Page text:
Amazon is expected to capture nearly half of all U.S. online sales this year. According to the market research company eMarketer, sales for Amazon are expected to grow by over 20% this year, amounting to $282.52 billion. That’s approximately 47% of American online expenditures and 5% of the U.S. retail market.
A new feature from Vox traces the birth of Amazon Prime, the hugely popular membership program. Thanks to increasing customer loyalty, Amazon is now worth an incredible $900 billion. For reference, eBay is worth a mere $30 billion.
With each passing year, more and more people take their shopping online. Every year, about 2 billion t-shirts are sold around the world, and on Amazon you can find more than 300,000 individual listings for t-shirts. Amazon has capitalized on this trend better than any other company, putting major stress on traditional retailers. This trend isn’t likely to change anytime soon, either.
Cindy Liu, eMarketer’s forecasting analyst, says that Amazon’s growth has slowed but that it still outpaces the e-commerce sector as a whole. Considering e-commerce retail spending was predicted to double between 2016 and 2020, it’s fair to say Amazon has the lion’s share. Amazon is expected to continue to expand sectors that have high growth potential including pharmacy and grocery.
Amazon ships up to 1.6 million packages a day. That number will continue to climb as Amazon grows, and the retail giant recently announced it will now be lessening its environmental impact. Amazon said the company plans to make all its shipments net zero carbon with a 50% achievement goal by 2030.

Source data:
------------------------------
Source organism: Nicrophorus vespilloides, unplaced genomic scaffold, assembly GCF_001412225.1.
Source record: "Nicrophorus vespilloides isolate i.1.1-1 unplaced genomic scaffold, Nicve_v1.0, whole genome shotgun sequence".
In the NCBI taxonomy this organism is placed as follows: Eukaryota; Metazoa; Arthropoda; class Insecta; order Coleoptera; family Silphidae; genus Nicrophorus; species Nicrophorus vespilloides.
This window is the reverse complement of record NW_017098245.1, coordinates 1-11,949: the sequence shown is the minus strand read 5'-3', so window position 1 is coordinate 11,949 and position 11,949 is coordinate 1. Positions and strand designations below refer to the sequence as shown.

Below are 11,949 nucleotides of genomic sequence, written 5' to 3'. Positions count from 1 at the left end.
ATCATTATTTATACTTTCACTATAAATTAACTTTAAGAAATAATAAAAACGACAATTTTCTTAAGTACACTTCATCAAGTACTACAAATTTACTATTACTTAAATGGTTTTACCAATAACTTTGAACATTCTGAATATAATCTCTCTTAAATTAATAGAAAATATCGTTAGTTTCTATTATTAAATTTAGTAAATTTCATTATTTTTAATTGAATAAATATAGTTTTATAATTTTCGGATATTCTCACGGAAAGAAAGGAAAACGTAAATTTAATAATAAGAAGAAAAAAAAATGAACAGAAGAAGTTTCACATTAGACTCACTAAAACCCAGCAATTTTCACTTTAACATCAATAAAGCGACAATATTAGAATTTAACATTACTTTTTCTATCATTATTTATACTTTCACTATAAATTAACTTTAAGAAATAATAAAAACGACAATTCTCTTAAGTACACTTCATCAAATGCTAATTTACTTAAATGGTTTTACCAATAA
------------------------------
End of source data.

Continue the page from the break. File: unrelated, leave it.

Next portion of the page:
“With improvements in electric vehicles, aviation biofuels, reusable packaging, and renewable energy, for the first time we can now see a path to net zero carbon delivery of shipments to customers,” said Dave Clark, Amazon’s senior vice president of worldwide operations.
“It won’t be easy to achieve this goal,” said Clark, “but it’s worth being focused and stubborn on this vision and we’re committed to seeing it through.”
But that’s not Amazon’s only goal. Clark says the company also has a long-term goal to power its global infrastructure using 100% renewable energy.
Forbes has also reported that Amazon will require consumer products manufacturers to change their packaging to make it greener. Brands that comply early will be rewarded with a credit of $1 per item shipped. After August 1, brands that are non-compliant will have a surcharge of $1.99 per item.
Amazon has already started shipping its items in lightweight plastic mailers rather than boxes. Using the mailers rather than cardboard boxes produces fewer greenhouse gases. For even further innovation, solar panels may also be an apt consideration. Following in the footsteps of North Carolina, the nation’s second-leading state in solar panel installation, may be the greenest option of all.
The goal of the mailers is to fit more items in Amazon’s trucks and planes, and also to make the items more secure. Unsecured truck cargo was the cause of 200,000 car accidents over the course of a four-year study by AAA.
Some recycling centers have complained that the mailers often jam their machinery. Amazon has yet to determine how to fix this issue.
Although Amazon plans to make its major green changes by 2030, environmentalists are urging the retail giant to act immediately. This is because drastic measures are necessary to curb human-made carbon emissions within 12 years to mitigate the effects of global warming.
A group of Amazon shareholders and employees filed a resolution in 2018 that would require the company to share its plans for going green.
“I think an effective plan will include dates and milestones,” Emily Cunningham, an Amazon employee who signed the resolution. “To me, climate change is the issue of our lifetime. And we want to make sure they understand it’s that important.”
eMarketer predicts that the percentage share for the top 10 U.S. online retail companies will be as follows: Amazon (47%), eBay (6.1%), Walmart (4.6%), Apple (3.8%), Home Depot (1.7%), Costco (1.3%), Wayfair (1.3%), Quadrate Retail Group (1.3%), Best Buy (1.3%), and Macy’s (1.2%).